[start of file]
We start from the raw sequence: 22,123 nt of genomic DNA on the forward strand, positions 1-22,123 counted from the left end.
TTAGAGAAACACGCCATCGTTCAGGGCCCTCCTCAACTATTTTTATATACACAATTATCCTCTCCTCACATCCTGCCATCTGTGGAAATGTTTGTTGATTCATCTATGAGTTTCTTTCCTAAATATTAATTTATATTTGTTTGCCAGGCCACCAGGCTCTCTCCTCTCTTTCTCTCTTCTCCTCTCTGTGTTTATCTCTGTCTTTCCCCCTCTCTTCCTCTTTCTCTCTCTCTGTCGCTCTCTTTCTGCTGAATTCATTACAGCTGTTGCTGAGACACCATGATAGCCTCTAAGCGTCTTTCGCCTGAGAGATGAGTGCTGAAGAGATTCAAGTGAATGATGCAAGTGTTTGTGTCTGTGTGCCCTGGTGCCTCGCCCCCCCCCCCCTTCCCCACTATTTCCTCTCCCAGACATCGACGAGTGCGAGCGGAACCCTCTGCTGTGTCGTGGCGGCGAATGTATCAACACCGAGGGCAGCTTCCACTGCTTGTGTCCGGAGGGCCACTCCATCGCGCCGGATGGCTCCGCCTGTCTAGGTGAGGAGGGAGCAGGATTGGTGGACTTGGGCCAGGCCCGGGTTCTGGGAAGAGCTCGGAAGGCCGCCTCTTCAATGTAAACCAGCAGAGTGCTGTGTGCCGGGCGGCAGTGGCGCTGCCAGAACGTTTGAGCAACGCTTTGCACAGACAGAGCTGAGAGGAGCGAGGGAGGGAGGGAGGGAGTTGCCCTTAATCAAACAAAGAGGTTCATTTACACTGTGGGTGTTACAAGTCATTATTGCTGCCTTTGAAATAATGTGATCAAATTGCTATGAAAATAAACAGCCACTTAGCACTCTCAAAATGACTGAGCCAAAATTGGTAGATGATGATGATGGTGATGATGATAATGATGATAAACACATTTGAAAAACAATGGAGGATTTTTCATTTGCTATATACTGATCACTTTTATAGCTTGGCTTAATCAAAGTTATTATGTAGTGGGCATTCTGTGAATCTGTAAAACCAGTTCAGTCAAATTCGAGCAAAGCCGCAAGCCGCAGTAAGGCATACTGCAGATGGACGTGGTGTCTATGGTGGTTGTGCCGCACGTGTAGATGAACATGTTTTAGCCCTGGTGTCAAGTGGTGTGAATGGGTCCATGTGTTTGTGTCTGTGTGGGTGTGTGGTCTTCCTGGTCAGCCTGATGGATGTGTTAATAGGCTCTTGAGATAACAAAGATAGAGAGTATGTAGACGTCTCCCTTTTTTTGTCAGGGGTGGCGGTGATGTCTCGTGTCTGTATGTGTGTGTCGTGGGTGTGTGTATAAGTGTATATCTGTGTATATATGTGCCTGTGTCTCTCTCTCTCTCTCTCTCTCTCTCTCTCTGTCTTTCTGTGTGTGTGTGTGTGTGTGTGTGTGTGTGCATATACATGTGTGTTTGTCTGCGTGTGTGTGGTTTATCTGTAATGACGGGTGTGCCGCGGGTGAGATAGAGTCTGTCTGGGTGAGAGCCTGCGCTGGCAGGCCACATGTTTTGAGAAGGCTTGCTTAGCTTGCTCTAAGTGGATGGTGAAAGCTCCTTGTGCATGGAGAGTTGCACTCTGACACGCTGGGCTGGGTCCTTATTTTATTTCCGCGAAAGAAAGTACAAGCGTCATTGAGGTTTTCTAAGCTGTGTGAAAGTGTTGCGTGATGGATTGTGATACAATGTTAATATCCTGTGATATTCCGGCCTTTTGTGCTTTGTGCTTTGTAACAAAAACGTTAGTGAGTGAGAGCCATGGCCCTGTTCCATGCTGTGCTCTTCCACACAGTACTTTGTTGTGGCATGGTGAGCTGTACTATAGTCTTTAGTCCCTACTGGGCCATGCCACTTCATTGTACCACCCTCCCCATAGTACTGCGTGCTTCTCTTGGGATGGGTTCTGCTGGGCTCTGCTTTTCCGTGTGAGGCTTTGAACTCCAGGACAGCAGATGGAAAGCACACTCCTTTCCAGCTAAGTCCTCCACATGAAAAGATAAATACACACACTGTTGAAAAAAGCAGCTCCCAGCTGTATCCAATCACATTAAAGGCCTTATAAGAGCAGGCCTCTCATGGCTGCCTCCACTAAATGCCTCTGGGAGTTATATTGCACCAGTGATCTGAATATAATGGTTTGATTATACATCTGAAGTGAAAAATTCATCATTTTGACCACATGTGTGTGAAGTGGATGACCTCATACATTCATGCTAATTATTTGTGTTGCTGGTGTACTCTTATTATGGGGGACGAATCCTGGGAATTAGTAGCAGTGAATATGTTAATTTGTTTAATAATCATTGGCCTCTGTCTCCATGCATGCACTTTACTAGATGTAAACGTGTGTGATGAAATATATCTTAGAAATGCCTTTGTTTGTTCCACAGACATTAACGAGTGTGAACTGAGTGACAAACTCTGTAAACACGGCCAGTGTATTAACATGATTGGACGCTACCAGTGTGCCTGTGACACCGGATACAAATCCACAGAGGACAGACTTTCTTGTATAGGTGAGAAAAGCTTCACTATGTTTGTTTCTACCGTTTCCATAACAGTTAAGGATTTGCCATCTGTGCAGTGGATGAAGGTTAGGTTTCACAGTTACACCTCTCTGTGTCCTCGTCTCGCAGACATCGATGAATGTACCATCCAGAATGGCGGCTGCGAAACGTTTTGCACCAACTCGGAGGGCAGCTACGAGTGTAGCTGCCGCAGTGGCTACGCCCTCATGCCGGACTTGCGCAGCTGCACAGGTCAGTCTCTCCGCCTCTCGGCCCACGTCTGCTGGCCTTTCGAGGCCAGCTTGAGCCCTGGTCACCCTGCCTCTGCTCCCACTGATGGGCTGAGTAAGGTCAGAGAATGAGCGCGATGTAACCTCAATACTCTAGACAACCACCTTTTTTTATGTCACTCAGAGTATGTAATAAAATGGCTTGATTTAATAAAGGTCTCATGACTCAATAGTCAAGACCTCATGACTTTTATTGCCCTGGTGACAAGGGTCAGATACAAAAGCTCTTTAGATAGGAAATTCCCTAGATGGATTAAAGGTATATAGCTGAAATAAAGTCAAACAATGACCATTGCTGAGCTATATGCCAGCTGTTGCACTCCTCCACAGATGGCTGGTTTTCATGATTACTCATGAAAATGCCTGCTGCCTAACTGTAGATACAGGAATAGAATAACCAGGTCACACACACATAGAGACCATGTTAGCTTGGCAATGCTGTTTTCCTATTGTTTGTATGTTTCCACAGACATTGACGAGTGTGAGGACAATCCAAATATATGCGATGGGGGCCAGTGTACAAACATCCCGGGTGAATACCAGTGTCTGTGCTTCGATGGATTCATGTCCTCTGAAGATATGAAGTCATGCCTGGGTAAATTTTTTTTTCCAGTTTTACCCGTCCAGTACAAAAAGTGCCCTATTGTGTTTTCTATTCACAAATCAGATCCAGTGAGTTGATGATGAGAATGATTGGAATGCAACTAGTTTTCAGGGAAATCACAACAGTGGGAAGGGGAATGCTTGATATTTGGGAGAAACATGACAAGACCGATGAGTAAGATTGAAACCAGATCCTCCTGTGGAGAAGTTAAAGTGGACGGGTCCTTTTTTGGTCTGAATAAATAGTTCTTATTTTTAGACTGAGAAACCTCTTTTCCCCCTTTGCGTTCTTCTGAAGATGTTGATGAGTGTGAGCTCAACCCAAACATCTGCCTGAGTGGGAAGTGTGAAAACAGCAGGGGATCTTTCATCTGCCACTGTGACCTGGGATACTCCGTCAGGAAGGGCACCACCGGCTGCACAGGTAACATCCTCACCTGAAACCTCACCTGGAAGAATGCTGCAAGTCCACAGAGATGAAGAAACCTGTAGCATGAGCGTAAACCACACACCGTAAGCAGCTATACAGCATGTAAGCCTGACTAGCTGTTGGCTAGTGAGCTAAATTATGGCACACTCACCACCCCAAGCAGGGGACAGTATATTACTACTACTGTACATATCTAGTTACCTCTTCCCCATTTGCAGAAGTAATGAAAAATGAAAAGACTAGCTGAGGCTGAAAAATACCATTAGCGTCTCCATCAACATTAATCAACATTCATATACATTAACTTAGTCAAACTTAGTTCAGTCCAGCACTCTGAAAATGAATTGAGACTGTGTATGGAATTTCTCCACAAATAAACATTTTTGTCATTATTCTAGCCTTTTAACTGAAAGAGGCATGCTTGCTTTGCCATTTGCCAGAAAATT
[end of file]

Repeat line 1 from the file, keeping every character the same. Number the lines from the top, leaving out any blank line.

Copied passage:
We start from the raw sequence: 22,123 nt of genomic DNA on the forward strand, positions 1-22,123 counted from the left end.